It’s not perfect yet. You can’t travel long distances at speed, and it’s a lot to pay, but the Vectrix is state of the art in the world of electric scooters today. I’m going to try to test drive one, and I hope to write about that really soon, but, unless I’m really disappointed by the test drive, I think I’m going to buy one as soon as I can.

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First hybrid cars - now hybrid scooters

A quick one today…

Tomorrow is the start of the bi-annual Paris motorbike and cycle show, and this got me thinking about motorbikes and scooters and CO2 emissions.

I have already mentioned in a previous article that bikes and scooters are not always as environmentally friendly as one might expect, with some generating a similar amount of if not more CO2 for their relatively small size. I therefore had the idea of conducting another Reduce Your CO2 investigation, this time visiting the sites of the major motorcycle and scooter manufacturers to see if any of them had anything to say about CO2 emissions and the environmental impact of two-wheelers.

Needless to say, I found pretty much no mention at all of emissions, in some cases a pity, as some models of scooter, for instance the Vespa LX, are already low on emissions of CO2 and other pollutants. When emissions were mentioned, it was only in comparison with the different European standards (Euro 1 - 6), which is not at all informative for most people. In fact, I can see a whole new opportunity for those manufacturers who do have ‘green’ models, as riding a ‘green’ scooter to work is far better than taking any car, although still not as good as a bicycle….

I am therefore not going to bother with a run-down of the different sites as it really is a matter of the same result every time. I do however want to mention another discovery that got me totally sidetracked, and also made me very happy.

Until three years ago I had a Vespa - not the greenest of motorbikes, which is one of the reasons that we parted company, but the ideal mode of transport for permanently congested London town. I adored it, and have always loved the Vespa and Piaggio brands. I was therefore very pleased to discover that Piaggio are almost certainly going to be the first manufacturer to launch hybrid scooters, both under the Vespa and Piaggio labels. They have already tested a prototype engine both with the Vespa LX and also the 3 wheeled Piaggio MP3, and mpg results of 140+ have been reported. Apparently these bikes will be in production around the end of 2008 and, I reckon they will fly off the forecourts.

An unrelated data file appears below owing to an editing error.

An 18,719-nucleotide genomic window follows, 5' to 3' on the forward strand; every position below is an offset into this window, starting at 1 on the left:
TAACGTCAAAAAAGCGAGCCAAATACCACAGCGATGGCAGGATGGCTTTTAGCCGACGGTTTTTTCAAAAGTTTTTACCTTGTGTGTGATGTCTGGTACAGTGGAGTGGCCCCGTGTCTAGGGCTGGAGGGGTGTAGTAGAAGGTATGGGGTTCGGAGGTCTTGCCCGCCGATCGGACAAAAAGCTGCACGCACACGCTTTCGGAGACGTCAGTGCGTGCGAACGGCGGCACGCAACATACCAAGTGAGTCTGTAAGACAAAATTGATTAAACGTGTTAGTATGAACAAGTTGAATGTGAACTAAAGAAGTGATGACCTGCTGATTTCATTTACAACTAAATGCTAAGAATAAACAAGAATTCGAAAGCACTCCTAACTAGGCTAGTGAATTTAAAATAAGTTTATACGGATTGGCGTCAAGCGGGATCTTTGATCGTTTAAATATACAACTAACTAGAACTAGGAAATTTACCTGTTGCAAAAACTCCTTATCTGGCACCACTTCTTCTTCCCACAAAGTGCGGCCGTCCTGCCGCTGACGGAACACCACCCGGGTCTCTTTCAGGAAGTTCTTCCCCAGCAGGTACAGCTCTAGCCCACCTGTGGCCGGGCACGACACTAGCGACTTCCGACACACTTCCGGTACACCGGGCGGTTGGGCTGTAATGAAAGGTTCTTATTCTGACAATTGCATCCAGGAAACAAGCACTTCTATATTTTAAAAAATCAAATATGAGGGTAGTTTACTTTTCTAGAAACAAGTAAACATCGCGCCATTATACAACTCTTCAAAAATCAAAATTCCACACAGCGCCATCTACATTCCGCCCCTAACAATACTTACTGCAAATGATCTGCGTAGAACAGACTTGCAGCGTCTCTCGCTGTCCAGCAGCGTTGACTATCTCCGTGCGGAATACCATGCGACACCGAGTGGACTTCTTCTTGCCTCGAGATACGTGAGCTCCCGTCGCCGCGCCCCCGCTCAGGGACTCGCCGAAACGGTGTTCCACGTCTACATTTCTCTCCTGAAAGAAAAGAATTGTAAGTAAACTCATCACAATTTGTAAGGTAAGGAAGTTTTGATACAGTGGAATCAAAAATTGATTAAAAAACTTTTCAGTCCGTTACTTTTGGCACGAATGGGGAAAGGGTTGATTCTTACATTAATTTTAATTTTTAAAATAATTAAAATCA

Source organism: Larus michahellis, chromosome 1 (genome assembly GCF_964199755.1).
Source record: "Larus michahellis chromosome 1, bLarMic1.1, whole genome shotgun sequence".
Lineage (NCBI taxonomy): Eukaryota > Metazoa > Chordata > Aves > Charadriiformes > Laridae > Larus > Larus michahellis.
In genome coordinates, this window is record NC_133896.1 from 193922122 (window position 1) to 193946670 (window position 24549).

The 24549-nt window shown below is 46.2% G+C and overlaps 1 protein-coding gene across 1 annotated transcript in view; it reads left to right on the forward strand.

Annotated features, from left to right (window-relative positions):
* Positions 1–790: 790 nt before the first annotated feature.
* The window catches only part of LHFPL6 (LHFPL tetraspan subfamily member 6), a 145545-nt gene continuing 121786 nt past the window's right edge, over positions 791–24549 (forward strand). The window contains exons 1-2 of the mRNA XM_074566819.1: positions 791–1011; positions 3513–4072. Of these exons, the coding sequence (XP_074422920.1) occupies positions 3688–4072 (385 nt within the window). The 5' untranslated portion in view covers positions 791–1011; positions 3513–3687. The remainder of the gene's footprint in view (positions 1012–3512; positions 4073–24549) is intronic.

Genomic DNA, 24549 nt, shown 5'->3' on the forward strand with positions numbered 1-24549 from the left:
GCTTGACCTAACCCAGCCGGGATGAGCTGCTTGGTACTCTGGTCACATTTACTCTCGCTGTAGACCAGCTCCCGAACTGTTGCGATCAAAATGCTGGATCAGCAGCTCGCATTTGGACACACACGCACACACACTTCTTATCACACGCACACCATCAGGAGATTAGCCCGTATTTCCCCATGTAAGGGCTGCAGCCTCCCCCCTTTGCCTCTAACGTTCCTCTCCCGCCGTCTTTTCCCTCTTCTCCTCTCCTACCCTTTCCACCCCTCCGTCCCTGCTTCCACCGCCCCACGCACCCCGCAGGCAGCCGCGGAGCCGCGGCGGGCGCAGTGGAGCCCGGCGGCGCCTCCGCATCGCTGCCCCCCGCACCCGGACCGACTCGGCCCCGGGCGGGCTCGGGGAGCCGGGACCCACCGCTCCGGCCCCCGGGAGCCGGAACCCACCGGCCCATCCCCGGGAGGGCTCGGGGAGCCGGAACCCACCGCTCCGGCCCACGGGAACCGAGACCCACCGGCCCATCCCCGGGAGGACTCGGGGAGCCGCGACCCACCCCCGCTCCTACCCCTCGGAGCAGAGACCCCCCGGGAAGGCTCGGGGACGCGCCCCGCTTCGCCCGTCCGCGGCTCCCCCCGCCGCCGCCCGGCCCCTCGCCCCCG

Ok, so a bicycle is better, and there are also various electric scooters that are already available, but this is still an exciting move by Piaggio. I look forward to being tempted to buy one!

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Scooters and motorbikes - high CO2 emissions for two wheels

According to a study published this month by the french agency ADEME (Agence de l’environnement et de la maitrise de l’énergie), comparing the emissions of 14 motorbikes and scooters with those of 3 cars, scooters, notably 125cc scooters, produce 10 times the co2 emissions of cars that reach today’s approved standards (Euro 4).

The test was run on a commuter route into central Paris, with all vehicules observing speed restrictions. The two-wheelers, all reaching today’s approved standards (Euro 3), of course completed the route in half the time. The bad news, however, is that the scooters produced 10 times the co2 emissions, and the more powerful motorbikes 2 to 3 times the average emissions for cars today.

The state of traffic today in many city centres, and anti-pollution measures such as the London congestion charge have led to a huge increase in the purchase of two wheelers, and above all scooters. Whilst this may mean we get to work quicker, this should not be seen as a way to ease our green conscience - smaller motors do not necessarily mean less pollution.

The sooner advances are made in the development of reliable electric scooters (already available, but still needing improvement) and other green technologies for two-wheelers, the better for all of us.